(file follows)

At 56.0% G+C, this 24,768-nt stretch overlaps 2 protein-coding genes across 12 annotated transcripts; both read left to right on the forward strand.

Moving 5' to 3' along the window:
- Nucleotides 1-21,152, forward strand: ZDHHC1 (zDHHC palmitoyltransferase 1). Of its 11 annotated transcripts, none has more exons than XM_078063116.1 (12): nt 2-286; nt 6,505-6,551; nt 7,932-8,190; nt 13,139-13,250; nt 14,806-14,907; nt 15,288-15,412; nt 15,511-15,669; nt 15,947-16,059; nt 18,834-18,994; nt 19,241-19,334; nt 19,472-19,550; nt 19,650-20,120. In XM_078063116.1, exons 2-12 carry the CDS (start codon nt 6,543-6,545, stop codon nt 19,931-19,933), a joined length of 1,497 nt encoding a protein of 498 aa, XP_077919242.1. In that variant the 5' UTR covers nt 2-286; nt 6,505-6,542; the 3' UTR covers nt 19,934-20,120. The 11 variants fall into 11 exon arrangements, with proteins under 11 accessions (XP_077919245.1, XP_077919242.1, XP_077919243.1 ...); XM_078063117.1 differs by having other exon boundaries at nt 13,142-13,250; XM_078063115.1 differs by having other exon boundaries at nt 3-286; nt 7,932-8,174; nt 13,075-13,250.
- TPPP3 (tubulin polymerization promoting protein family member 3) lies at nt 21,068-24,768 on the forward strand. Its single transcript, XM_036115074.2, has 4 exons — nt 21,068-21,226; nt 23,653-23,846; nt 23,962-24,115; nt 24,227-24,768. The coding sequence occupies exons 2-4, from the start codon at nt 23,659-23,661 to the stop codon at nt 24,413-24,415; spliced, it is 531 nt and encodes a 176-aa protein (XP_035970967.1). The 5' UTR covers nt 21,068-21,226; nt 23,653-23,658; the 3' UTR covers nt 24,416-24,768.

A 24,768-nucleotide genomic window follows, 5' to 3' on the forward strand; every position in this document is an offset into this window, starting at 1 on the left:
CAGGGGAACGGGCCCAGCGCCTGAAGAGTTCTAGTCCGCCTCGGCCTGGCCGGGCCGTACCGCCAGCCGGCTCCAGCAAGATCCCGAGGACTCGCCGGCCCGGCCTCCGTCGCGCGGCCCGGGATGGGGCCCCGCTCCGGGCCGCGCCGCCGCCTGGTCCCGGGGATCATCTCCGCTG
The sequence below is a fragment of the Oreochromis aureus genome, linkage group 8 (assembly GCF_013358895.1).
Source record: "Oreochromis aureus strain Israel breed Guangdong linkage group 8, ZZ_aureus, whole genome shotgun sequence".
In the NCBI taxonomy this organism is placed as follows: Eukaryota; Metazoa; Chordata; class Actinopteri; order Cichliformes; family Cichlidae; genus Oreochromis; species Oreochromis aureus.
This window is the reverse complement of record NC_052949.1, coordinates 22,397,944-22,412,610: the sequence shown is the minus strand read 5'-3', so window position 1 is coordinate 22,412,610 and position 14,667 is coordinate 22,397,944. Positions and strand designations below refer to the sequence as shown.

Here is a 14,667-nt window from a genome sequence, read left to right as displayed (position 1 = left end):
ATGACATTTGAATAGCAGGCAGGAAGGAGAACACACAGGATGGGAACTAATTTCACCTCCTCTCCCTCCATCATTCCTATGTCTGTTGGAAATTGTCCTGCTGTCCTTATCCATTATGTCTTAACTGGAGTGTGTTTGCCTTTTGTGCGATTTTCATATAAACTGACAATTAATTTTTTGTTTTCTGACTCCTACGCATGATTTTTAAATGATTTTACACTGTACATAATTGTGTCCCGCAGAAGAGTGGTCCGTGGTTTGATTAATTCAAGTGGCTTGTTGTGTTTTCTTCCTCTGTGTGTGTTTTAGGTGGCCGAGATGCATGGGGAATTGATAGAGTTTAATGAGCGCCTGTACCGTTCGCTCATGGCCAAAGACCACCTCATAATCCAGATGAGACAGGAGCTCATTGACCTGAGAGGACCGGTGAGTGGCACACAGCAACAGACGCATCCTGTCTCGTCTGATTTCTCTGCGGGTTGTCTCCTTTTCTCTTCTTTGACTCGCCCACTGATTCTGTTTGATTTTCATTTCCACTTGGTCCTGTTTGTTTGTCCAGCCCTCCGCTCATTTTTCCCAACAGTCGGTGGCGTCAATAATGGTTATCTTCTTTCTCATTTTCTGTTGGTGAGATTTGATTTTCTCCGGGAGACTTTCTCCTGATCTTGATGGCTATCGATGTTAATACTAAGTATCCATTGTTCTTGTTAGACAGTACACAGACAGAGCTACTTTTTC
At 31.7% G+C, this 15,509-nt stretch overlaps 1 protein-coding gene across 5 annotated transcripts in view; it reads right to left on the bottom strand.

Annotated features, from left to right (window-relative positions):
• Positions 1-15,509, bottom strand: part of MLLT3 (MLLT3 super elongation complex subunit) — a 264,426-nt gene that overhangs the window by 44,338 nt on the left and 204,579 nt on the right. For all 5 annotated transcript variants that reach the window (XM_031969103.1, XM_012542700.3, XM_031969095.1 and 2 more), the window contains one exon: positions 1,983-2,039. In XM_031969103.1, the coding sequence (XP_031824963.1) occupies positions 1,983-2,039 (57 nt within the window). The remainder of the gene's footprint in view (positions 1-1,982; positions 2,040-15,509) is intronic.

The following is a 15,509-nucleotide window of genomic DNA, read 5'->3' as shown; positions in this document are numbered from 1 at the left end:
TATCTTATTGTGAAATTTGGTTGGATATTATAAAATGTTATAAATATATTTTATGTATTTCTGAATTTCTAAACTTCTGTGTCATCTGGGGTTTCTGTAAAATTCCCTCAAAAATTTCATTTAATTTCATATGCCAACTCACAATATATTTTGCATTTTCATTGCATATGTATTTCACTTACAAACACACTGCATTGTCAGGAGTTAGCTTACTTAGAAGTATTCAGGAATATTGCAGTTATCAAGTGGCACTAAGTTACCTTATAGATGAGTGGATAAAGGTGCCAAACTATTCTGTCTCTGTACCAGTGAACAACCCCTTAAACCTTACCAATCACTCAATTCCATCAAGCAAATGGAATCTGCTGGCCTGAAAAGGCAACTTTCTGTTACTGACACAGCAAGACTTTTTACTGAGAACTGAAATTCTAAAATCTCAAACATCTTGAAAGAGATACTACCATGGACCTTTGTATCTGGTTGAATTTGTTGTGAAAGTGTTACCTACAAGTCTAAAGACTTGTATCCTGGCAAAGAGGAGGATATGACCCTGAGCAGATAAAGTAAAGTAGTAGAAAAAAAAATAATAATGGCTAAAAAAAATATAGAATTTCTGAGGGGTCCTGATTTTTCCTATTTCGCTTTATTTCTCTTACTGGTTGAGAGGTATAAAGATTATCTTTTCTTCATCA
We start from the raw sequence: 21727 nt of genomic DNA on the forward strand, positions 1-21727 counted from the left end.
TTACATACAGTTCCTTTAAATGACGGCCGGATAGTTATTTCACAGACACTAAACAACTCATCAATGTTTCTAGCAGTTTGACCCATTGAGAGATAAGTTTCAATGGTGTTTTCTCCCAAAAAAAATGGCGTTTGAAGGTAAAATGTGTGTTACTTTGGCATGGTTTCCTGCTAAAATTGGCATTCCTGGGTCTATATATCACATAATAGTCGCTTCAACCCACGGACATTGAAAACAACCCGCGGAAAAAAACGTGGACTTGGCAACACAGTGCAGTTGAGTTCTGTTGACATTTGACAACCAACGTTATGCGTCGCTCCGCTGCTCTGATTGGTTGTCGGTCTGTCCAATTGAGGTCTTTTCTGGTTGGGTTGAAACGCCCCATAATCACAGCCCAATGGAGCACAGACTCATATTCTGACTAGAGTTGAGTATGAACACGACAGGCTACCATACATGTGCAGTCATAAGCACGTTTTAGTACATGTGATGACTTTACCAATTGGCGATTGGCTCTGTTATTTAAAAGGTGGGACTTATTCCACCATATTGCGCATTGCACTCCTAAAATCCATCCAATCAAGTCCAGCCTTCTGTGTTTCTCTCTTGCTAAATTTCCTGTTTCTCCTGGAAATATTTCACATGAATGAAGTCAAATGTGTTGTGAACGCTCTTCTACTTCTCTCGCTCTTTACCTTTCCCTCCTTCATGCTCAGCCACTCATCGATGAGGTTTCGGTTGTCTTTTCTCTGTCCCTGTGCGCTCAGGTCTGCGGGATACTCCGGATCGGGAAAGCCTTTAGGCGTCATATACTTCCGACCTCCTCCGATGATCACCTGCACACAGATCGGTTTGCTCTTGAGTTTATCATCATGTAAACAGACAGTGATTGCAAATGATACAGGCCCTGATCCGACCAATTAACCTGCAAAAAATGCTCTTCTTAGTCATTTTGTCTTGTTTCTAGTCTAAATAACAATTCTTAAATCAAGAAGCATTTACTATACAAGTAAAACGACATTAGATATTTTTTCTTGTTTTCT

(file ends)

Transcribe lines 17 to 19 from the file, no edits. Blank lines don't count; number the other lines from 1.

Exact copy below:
TATCTTATTGTGAAATTTGGTTGGATATTATAAAATGTTATAAATATATTTTATGTATTTCTGAATTTCTAAACTTCTGTGTCATCTGGGGTTTCTGTAAAATTCCCTCAAAAATTTCATTTAATTTCATATGCCAACTCACAATATATTTTGCATTTTCATTGCATATGTATTTCACTTACAAACACACTGCATTGTCAGGAGTTAGCTTACTTAGAAGTATTCAGGAATATTGCAGTTATCAAGTGGCACTAAGTTACCTTATAGATGAGTGGATAAAGGTGCCAAACTATTCTGTCTCTGTACCAGTGAACAACCCCTTAAACCTTACCAATCACTCAATTCCATCAAGCAAATGGAATCTGCTGGCCTGAAAAGGCAACTTTCTGTTACTGACACAGCAAGACTTTTTACTGAGAACTGAAATTCTAAAATCTCAAACATCTTGAAAGAGATACTACCATGGACCTTTGTATCTGGTTGAATTTGTTGTGAAAGTGTTACCTACAAGTCTAAAGACTTGTATCCTGGCAAAGAGGAGGATATGACCCTGAGCAGATAAAGTAAAGTAGTAGAAAAAAAAATAATAATGGCTAAAAAAAATATAGAATTTCTGAGGGGTCCTGATTTTTCCTATTTCGCTTTATTTCTCTTACTGGTTGAGAGGTATAAAGATTATCTTTTCTTCATCA
We start from the raw sequence: 21727 nt of genomic DNA on the forward strand, positions 1-21727 counted from the left end.
TTACATACAGTTCCTTTAAATGACGGCCGGATAGTTATTTCACAGACACTAAACAACTCATCAATGTTTCTAGCAGTTTGACCCATTGAGAGATAAGTTTCAATGGTGTTTTCTCCCAAAAAAAATGGCGTTTGAAGGTAAAATGTGTGTTACTTTGGCATGGTTTCCTGCTAAAATTGGCATTCCTGGGTCTATATATCACATAATAGTCGCTTCAACCCACGGACATTGAAAACAACCCGCGGAAAAAAACGTGGACTTGGCAACACAGTGCAGTTGAGTTCTGTTGACATTTGACAACCAACGTTATGCGTCGCTCCGCTGCTCTGATTGGTTGTCGGTCTGTCCAATTGAGGTCTTTTCTGGTTGGGTTGAAACGCCCCATAATCACAGCCCAATGGAGCACAGACTCATATTCTGACTAGAGTTGAGTATGAACACGACAGGCTACCATACATGTGCAGTCATAAGCACGTTTTAGTACATGTGATGACTTTACCAATTGGCGATTGGCTCTGTTATTTAAAAGGTGGGACTTATTCCACCATATTGCGCATTGCACTCCTAAAATCCATCCAATCAAGTCCAGCCTTCTGTGTTTCTCTCTTGCTAAATTTCCTGTTTCTCCTGGAAATATTTCACATGAATGAAGTCAAATGTGTTGTGAACGCTCTTCTACTTCTCTCGCTCTTTACCTTTCCCTCCTTCATGCTCAGCCACTCATCGATGAGGTTTCGGTTGTCTTTTCTCTGTCCCTGTGCGCTCAGGTCTGCGGGATACTCCGGATCGGGAAAGCCTTTAGGCGTCATATACTTCCGACCTCCTCCGATGATCACCTGCACACAGATCGGTTTGCTCTTGAGTTTATCATCATGTAAACAGACAGTGATTGCAAATGATACAGGCCCTGATCCGACCAATTAACCTGCAAAAAATGCTCTTCTTAGTCATTTTGTCTTGTTTCTAGTCTAAATAACAATTCTTAAATCAAGAAGCATTTACTATACAAGTAAAACGACATTAGATATTTTTTCTTGTTTTCT